Rural health providers alarmed by regulatory changes #ahcj14


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Compared with city dwellers, people in rural America have higher rates of cancer, diabetes, disabling injuries, and other life-shortening health problems.

Among the less talked about aspects of the Affordable Care Act are measures intended to help reduce rural health disparities. But health professionals working in remote small towns aren’t convinced that the well-intentioned steps will bring enough relief – and do it quickly enough – to reverse problems that many fear are getting worse, such as lack of economic opportunity for rural residents, and limited access to high-quality medical clinics and hospitals.

“There’s definitely joys, but right now the change is huge. It’s going to make it hard for many of us to survive,” said Dean Bartholomew, M.D., a family medicine physician in Saratoga, Wyo., a town with 1,700 residents that is nearly an hour’s drive away from the nearest hospital. Bartholomew was among the panelists at the Health Journalism 2014 session on rural health.

Rural health difference

For Bartholomew, the joys include the rich relationships he’s been able to build with patients and the community. He’s found himself serving as the volunteer team physician for the local high school, for instance, and taking care of sick pets on occasion.

But practicing in a tiny rural community also means that every friend and relative is also a potential patient, he said. The crash of a four-seater aircraft presents a mass casualty situation when the local medical team consists of three people.

“A small town doc is not a job,” he said. “It is your life.”

Certain technological advances are making work easier for rural practitioners: accessing patient medical records electronically, say, or consulting with distant specialists via video and high-speed data connections.

“We can do things we wouldn’t have dreamed of three years ago,” said Chrysanne Grund, project director for Greeley County Health Services in Kansas.

Regulatory burdens fall hard

But Grund and Bartholomew said rural practices remain alarmed by what they see as dramatic changes in regulatory requirements. Grund said small town clinics and hospitals tend to scrape by with lower operating margins than urban health systems, and lack the cash reserves to update computers, hire new staff and train employees to comply with new regulations.

Most ominous, Bartholomew said, is the looming requirement to adopt an entirely new billing code. “Imagine in your line of work, that on Oct. 1, 2014, you all have to write in German,” he said.

While the deadline for the switch to the so-called ICD-10 billing code remains fluid, Bartholomew said it could eventually cost tens of thousands of dollars for small practices to comply. He said Medicare has warned practices to expect months of payment processing delays.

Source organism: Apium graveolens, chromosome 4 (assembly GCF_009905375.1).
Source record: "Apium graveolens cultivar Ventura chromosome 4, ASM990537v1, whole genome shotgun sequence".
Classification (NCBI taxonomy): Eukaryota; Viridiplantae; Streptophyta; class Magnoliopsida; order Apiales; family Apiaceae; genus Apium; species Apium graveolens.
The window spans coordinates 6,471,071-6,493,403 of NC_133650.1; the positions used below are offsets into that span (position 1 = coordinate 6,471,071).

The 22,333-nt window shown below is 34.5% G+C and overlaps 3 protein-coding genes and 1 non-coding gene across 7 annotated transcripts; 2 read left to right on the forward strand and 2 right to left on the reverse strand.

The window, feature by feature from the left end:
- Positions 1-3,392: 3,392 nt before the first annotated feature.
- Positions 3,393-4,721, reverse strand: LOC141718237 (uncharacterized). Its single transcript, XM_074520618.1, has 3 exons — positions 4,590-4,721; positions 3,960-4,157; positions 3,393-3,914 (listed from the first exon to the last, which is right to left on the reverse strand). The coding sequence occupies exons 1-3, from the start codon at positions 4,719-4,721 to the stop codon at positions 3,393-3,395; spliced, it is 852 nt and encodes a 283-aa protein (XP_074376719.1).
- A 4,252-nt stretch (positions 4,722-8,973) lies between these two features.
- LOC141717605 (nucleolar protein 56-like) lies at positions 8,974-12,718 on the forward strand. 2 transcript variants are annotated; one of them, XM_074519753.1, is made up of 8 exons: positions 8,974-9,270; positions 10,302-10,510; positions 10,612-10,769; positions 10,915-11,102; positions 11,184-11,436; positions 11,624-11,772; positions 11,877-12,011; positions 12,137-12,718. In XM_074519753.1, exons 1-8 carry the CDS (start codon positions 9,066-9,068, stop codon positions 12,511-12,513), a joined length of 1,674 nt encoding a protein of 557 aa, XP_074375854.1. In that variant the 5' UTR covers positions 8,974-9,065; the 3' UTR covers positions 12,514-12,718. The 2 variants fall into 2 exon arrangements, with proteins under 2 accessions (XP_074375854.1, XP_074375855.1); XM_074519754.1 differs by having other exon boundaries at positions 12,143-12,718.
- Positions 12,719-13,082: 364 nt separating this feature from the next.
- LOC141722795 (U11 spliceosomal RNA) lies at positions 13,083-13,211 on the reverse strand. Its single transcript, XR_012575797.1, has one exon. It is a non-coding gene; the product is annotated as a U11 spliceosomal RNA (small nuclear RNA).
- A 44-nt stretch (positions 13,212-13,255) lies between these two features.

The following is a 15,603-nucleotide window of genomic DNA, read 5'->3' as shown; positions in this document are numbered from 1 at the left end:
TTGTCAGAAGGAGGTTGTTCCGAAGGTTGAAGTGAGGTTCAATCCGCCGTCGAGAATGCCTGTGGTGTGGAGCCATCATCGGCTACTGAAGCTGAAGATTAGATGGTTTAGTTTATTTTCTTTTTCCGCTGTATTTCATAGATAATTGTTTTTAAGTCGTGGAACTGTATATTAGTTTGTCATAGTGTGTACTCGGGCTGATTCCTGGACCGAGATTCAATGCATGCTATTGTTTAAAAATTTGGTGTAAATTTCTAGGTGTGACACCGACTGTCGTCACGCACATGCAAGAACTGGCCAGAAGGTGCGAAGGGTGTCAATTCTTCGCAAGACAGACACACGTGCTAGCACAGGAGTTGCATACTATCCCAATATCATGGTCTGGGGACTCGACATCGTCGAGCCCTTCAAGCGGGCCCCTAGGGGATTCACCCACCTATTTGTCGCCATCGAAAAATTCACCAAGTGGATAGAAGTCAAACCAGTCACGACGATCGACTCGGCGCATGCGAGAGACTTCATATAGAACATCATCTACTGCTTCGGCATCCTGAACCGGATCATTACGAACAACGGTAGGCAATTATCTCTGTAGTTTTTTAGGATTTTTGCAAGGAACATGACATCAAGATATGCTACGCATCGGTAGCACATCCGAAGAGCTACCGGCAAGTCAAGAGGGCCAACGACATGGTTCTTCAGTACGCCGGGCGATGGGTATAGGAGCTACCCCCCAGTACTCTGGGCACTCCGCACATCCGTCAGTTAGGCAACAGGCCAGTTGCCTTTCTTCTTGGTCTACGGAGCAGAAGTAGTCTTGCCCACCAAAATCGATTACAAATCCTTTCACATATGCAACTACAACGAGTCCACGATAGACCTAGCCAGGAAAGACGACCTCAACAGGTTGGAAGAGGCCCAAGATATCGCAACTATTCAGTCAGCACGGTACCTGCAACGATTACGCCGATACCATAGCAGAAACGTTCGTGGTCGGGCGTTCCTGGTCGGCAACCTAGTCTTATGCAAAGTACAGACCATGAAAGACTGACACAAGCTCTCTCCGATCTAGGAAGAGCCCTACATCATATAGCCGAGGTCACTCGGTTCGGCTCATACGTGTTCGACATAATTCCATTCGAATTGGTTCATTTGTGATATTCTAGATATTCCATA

“We received a letter advising us to have three to six months of cash on hand or borrowing capability to survive payment delays,” he said.

“How do you survive this?” he said later in response to a question from the audience. “I don’t know.”

Bootstrap solutions

Jack Westfall, M.D., said rural communities are capable of building some of their own solutions. “Asking ‘Hey, how can we bring the city to you poor rural folk,’ doesn’t fly,” he said. Westfall directs the High Plains Research Network, a consortium of rural primary care practices, hospitals, and communities in eastern Colorado.

The network has enlisted hundreds of people in rural communities to help design and implement strategies to improve health, such as a campaign to boost rates of colon cancer screening and another to improve asthma care and reduce preventable hospitalizations.

For colon cancer screening, community members devised an oversized fact sheet in the form a farm auction flier. These posters are eye catching in farm country, Westfall said, because a farm auction is not just a sale, “It’s a cultural event. Somebody is leaving the farm. It’s ‘Wow, the Jones’s are moving from the old home place to town.’” The key to success, he said, is being locally relevant and actionable.

Westfall said rural communities may find they are better served if they develop their own alternatives for health insurance. “What usually happens is a product is developed in Denver and exported to rural towns,” he said.

Westfall last year became chief medical officer for Colorado HealthOP, a cooperatively owned, nonprofit health plan founded in March 2012.

He said the co-op model can be more attuned to the particular challenges of rural communities, with their provider shortages, small risk pools, and more individual market and very small business purchasers. Those challenges aren’t easy for insurers to handle. It’ll be worth watching to see how rural health insurance co-ops fare.

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